Even plain old dungeon mapping can become part of the challenge, with patterns in the map revealing secret rooms. Even focusing on dungeon exploration as an end unto itself, it sounds like your game would benefit from simply expanding your repertoire.

    I question darkness as a “threat.” Darkness by itself isn't a threat. It simply decreases your awareness of actual threats. And when your players have access to fireballs and lightning bolts and summoned servants and the party vanguard has plate armor and lots of HP, I'm not sure that the need for someone to carry a torch in one hand or the torch's limited light radius, will be the same “threat” that they were when everyone was a fragile ill-equipped level-1 character.

    To put it another way: a team of PCs that can slay the nega-princess won't "fear darkness." It'll just mean extra bookkeeping.

    On that note, you mention HP-loss-negating armor as something that would reduce your options to make combat threatening. Very well, but that's hardly a game-breaker. Here's a thought experiment: if you set your PCs against an opponent wearing that armor, will they mindlessly continue to attack ineffectively until they're all dead?

    No? What will they do? Okay, take the tactics you just thought of and have intelligent opponents in your dungeon use them against the PC wearing that armor. Sure, PCs with magic armor will cut down mindless enemies more easily... but the same can be said of PCs who use missile weapons at range. Are you going to forbid bows and arrows too, and require hand-to-hand combat, just to make sure combat threat is never reduced? Of course not – you're going to reward player resourcefulness by letting them succeed more easily than you had anticipated.

    (You do reward player resourcefulness, I assume. But doesn't that also mean that e.g. if player invents a portable bridge with interlocking tower shields, that the party has a way to bypass your pit traps?)

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    1. You're right. I am addressing a certain type of game play. I like dungeon crawling, and I'm giving dungeon crawling my own definition of "exploration tactics and resource management in a confined space".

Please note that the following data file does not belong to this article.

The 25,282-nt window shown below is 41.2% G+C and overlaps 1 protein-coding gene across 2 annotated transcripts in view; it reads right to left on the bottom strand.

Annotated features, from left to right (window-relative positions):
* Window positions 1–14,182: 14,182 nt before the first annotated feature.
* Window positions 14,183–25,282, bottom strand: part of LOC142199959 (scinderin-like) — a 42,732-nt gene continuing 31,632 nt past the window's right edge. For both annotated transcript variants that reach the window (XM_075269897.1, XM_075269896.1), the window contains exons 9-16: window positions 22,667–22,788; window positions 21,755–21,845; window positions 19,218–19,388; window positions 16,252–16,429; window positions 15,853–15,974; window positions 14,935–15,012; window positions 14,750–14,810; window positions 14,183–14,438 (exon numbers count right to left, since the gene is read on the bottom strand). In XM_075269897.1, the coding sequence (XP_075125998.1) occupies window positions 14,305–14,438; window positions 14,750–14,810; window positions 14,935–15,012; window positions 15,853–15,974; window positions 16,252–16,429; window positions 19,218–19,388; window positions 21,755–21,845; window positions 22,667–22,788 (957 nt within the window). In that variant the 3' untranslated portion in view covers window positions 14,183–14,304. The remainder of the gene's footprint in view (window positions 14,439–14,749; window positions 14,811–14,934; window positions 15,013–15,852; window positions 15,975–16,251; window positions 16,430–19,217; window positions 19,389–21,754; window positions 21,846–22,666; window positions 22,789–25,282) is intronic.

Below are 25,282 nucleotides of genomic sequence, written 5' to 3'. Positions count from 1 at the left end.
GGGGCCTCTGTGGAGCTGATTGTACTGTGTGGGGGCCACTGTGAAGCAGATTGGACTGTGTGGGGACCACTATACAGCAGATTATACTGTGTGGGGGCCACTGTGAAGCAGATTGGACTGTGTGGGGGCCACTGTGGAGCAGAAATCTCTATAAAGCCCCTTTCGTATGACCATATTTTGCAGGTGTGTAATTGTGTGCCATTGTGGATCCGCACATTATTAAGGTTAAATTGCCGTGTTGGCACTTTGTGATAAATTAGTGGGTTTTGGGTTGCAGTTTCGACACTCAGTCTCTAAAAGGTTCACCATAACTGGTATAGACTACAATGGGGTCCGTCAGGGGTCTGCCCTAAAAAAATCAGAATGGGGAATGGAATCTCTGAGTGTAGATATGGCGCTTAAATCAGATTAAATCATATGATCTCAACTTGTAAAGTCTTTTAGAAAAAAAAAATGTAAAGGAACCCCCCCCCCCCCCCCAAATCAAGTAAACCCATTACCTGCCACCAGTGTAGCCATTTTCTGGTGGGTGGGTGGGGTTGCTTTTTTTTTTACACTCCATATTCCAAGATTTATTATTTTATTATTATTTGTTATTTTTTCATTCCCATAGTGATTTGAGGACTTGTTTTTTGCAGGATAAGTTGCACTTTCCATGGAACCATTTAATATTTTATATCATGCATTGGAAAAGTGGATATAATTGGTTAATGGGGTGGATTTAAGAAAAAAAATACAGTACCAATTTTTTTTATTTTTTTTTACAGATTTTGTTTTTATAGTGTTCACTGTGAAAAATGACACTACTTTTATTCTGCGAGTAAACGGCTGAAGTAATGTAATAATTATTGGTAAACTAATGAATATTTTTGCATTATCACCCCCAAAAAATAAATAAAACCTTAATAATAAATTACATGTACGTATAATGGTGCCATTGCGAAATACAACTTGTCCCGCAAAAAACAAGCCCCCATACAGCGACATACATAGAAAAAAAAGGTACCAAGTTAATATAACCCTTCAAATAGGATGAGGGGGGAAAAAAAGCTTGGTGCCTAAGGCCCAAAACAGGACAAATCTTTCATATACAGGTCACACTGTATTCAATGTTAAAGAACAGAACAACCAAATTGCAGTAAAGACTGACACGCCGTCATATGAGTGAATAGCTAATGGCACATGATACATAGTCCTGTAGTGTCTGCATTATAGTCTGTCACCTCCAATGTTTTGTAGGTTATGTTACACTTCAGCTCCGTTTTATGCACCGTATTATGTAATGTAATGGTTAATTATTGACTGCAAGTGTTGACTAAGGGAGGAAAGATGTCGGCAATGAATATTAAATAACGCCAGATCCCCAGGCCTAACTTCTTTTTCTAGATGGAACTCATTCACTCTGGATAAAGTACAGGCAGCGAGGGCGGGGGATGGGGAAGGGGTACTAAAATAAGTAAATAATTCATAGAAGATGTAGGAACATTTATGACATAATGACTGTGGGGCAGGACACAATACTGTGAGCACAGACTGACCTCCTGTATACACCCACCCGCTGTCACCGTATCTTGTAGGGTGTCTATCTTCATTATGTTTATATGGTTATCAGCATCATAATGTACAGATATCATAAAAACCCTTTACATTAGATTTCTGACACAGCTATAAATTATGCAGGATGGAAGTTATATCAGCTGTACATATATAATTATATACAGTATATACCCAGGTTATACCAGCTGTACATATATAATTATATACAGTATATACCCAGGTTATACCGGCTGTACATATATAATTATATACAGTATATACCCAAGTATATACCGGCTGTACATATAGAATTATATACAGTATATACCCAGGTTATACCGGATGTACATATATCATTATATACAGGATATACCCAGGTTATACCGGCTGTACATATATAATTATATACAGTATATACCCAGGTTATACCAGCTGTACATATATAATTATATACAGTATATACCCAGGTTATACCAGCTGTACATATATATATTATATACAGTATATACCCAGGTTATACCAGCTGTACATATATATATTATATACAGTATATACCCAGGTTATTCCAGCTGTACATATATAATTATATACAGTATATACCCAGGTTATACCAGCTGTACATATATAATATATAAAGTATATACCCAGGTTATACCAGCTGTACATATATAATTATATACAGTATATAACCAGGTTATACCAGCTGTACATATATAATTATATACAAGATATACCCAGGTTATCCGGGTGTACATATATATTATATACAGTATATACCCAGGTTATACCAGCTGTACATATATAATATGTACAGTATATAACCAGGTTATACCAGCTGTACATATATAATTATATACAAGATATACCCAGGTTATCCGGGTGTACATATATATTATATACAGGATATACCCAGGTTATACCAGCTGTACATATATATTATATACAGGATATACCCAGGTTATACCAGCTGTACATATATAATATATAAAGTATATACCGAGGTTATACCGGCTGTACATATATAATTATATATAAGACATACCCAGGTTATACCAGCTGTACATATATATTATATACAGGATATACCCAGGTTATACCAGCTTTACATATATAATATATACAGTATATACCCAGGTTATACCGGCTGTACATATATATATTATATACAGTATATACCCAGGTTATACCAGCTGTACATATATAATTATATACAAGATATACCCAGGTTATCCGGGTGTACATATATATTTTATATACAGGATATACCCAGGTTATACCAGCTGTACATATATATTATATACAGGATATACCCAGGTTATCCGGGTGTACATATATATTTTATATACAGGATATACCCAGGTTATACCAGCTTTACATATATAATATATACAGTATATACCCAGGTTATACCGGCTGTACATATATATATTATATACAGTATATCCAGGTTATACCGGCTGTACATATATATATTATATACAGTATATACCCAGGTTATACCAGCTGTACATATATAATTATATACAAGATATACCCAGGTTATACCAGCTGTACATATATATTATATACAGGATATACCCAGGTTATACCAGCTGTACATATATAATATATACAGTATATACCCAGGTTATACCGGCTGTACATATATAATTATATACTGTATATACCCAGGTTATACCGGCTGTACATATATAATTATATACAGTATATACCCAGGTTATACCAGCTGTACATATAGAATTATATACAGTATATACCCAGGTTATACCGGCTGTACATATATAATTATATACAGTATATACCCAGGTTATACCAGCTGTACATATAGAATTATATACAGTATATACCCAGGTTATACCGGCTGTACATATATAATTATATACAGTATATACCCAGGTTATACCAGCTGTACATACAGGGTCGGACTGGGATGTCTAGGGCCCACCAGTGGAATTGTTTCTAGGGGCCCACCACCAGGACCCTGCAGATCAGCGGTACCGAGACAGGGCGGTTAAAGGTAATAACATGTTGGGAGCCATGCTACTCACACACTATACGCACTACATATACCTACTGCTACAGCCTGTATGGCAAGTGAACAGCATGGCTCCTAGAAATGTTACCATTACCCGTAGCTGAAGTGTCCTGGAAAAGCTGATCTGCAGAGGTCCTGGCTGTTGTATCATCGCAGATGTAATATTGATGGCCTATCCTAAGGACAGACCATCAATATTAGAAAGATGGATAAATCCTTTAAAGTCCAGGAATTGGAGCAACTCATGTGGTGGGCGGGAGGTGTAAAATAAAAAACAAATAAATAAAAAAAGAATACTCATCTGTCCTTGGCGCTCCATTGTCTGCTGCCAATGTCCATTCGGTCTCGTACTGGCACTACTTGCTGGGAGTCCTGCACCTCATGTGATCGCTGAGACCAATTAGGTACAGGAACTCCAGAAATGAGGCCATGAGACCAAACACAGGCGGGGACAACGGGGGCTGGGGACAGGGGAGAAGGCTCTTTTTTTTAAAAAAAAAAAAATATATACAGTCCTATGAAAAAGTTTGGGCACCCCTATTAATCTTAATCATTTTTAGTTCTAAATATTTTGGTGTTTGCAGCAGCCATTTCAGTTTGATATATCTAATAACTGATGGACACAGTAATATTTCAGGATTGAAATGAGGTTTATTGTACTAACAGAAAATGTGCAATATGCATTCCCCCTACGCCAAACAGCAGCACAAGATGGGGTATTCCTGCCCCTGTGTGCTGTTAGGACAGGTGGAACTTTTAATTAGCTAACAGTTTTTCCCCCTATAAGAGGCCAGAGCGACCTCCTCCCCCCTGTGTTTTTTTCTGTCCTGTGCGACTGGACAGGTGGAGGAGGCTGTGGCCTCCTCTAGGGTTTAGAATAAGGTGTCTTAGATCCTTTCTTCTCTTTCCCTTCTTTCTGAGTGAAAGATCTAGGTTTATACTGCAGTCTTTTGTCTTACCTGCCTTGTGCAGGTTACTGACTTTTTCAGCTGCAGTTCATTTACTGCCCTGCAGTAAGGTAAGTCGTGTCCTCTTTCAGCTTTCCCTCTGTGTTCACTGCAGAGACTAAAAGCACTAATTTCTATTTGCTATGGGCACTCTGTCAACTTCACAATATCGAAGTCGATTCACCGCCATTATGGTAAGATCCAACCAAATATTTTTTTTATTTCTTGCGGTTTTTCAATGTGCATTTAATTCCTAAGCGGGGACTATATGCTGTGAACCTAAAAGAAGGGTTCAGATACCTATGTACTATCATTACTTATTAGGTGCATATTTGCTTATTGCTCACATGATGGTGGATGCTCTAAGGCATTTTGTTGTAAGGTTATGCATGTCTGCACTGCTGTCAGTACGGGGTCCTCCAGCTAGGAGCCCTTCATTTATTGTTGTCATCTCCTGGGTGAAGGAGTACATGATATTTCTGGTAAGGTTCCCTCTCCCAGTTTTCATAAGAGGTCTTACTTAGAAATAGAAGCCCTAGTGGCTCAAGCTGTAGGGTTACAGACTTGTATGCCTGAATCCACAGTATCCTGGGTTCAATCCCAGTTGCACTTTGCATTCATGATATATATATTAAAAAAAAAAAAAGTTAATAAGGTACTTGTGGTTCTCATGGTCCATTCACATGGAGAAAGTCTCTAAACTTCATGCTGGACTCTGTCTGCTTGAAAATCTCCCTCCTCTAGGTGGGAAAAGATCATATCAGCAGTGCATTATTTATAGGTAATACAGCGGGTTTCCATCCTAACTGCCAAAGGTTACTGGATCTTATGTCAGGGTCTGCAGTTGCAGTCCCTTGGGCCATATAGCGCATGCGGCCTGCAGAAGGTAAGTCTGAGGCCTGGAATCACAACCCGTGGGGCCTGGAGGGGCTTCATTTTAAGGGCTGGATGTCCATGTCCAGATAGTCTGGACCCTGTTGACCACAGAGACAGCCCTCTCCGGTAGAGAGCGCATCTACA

I've been caving a couple of times. The biggest cave was Labyrinth, in the Lava Beds National park, in northern California. At one point I was one mile (mostly horizontal) from the entrance. The things that struck me most was (a) how important it was to have a good map, and (b) how utterly, desperately we needed that light. Each of us carried 3 light sources, which is pretty standard for caving.

      I want that in my D&D game.

      Other people don't, and that's fine. It *does* feel a little bit unheroic to worry about light sources, or to grope around in the dark. Lots of people don't enjoy dungeon crawling and that's fine. All they have to do to excise it from their game is to stop tracking rations, light sources, an ammunition. Buy bags of holding. Get some rings of feather fall. Get some everburning torches. By 5th level, these things should be behind you.

      My dungeons have puzzles, riddles, and tricks. Ravenloft had that wonderful trap where it caused one player to switch places with a ghoul in a different room. That was a good one. But those things are NOT dungeon crawling, because dungeon crawling is a game of resource management. Puzzles, riddles, and tricks are just events that happen in the process of exploration. Put the teleporting ghoul trap in the middle of the highway instead of the dungeon and the results are pretty much the same.